That’s why I returned to quantitative surveys or qualitative research like online focus groups. There’s a sound, systematic process to it that’s proven to give an accurate assessment and rationale to public and employee sentiment. Despite its merits, I’ve also found cons to be aware of, such as:

  • Cost. Some research companies charge tens of thousands of dollars, depending on the survey length, number of responses, and backend analysis/reporting. Cost estimates can start low but increase significantly during development as extra features are added.
  • Do-it-yourself pitfalls. Despite the rise of good, self-administered platforms like Survey Monkey, at the end of the day, we end up doing the designing, the fielding, and the analysis to save a little money. And I ask myself, are my questions really that good? Is the data actionable? Is it worth the time of our small team?
  • Sample. With a smaller population, how am I ensuring that responses are statistically sound for an accurate read of my community? What specific strategies can I employ to include hard to reach residents?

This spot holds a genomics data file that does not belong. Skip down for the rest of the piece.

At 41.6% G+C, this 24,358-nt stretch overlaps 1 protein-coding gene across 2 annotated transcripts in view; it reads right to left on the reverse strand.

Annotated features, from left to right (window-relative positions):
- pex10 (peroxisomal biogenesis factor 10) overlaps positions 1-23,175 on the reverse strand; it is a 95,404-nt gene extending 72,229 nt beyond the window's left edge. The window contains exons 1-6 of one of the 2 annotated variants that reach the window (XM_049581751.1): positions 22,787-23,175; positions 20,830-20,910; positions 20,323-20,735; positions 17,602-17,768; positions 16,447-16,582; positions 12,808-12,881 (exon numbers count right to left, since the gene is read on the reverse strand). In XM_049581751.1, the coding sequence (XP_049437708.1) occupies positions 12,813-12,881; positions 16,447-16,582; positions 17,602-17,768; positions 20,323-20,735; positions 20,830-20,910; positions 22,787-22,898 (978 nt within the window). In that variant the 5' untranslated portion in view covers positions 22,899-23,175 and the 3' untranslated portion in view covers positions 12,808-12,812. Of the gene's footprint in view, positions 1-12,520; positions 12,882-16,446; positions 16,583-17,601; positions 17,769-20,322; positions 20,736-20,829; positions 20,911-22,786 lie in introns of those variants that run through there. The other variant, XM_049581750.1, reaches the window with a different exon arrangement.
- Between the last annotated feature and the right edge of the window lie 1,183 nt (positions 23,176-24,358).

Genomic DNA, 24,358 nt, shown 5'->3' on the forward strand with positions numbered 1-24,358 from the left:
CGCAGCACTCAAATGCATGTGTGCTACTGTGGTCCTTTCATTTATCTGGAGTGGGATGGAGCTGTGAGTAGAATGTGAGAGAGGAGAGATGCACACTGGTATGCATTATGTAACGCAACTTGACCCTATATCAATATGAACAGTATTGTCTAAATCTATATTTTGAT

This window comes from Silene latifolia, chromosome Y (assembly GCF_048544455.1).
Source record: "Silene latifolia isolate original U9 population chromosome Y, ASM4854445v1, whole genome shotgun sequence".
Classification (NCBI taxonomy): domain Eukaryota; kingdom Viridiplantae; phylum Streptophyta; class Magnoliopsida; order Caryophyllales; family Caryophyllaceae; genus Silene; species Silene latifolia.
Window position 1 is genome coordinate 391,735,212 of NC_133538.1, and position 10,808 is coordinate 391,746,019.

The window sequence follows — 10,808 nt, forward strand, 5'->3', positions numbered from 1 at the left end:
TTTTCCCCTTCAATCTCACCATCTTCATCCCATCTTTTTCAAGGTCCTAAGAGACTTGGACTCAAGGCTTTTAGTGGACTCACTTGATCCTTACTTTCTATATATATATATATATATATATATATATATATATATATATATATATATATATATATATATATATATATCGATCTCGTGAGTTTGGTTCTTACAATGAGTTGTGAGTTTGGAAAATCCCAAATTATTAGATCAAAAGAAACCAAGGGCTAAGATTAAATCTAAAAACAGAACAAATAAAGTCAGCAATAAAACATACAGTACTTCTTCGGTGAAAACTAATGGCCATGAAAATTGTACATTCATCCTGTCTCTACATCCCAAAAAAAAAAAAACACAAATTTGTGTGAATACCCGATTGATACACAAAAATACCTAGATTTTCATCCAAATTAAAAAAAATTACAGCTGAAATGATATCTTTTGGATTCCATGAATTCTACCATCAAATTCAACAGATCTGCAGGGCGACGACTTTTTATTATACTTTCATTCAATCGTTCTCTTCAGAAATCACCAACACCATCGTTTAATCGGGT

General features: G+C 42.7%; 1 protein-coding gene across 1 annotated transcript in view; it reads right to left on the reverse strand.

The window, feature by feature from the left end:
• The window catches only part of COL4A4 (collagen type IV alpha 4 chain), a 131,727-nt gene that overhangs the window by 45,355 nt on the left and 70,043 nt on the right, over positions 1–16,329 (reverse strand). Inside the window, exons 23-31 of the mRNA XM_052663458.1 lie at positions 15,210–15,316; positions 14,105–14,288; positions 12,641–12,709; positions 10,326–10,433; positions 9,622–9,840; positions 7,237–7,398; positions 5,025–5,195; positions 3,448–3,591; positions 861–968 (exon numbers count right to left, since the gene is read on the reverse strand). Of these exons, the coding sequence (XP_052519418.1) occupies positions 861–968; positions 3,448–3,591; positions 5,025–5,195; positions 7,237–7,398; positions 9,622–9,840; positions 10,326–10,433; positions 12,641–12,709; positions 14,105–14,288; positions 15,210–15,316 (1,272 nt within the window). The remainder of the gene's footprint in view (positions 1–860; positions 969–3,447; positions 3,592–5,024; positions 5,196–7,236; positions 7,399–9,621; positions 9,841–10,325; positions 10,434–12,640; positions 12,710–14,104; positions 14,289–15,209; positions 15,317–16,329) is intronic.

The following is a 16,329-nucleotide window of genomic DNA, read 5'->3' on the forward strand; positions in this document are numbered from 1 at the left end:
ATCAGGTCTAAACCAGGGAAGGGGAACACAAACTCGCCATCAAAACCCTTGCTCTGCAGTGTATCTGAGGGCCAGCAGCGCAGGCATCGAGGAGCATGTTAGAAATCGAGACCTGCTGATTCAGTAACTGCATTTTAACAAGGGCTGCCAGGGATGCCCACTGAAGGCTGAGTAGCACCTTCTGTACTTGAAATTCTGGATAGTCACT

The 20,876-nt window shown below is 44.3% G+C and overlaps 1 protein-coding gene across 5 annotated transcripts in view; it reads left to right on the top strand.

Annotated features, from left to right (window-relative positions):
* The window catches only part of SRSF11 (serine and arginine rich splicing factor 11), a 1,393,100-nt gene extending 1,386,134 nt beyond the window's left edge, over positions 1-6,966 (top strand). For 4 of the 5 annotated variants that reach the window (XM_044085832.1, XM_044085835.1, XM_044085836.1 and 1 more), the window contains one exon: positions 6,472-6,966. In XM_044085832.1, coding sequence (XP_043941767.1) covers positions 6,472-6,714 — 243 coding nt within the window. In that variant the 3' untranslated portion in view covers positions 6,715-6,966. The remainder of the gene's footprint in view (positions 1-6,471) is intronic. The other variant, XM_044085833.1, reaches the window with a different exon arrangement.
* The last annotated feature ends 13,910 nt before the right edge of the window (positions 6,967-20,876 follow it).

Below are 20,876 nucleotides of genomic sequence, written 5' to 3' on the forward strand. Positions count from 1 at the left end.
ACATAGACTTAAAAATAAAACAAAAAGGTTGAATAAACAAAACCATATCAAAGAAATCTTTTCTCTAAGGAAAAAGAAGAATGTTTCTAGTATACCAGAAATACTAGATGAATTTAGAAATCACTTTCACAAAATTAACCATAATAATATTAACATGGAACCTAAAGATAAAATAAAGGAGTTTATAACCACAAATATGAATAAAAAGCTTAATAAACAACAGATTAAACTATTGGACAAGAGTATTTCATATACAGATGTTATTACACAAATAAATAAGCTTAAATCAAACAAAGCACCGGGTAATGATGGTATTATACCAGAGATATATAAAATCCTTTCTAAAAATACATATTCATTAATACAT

To mitigate these concerns, I decided it was best for my community to search for a research partner that could fit within our modest budget and help design and administer a survey.

Finding the Right Partner

Find an independent researcher with long experience across many industries.

While experience in local government is great, I like to work with a researcher that also has private sector or even global experience. It shows they’re credible and they really know their business. They can bring a fresh perspective, independence, and expertise to city research.

Look for a researcher who collaborates with you.

Each community is unique, and a collaborative approach will help meet your needs and assure you don’t end up with useless data on the backend that disappoints.

Find a researcher who knows how to make streamlined and simple surveys.

A good, streamlined, turnkey community survey with an online dashboard that reports the learnings should cost less than $10,000, and effective researchers know how to do it. Avoid researchers that try to upsell fancy software, response increases beyond what is necessary for a representative sample, or other extra services that expand the cost of your survey.


Developing your Survey

Develop a survey instrument that’s focused on the areas of your city that matter most.

Avoid the pitfall of attempting to squeeze everything into one survey. Prioritize the most prominent issues to keep it under 10 minutes in length. A simple and quick survey will encourage residents to participate again in the future.

Make sure it is designed for mobile.

In my experience, over 50 percent of my residents take the survey on their phones. Research providers often say their surveys work on any device, but are they prioritizing the mobile design? If not, many residents may have a frustrating experience on their phones.

Make sure the research measures performance.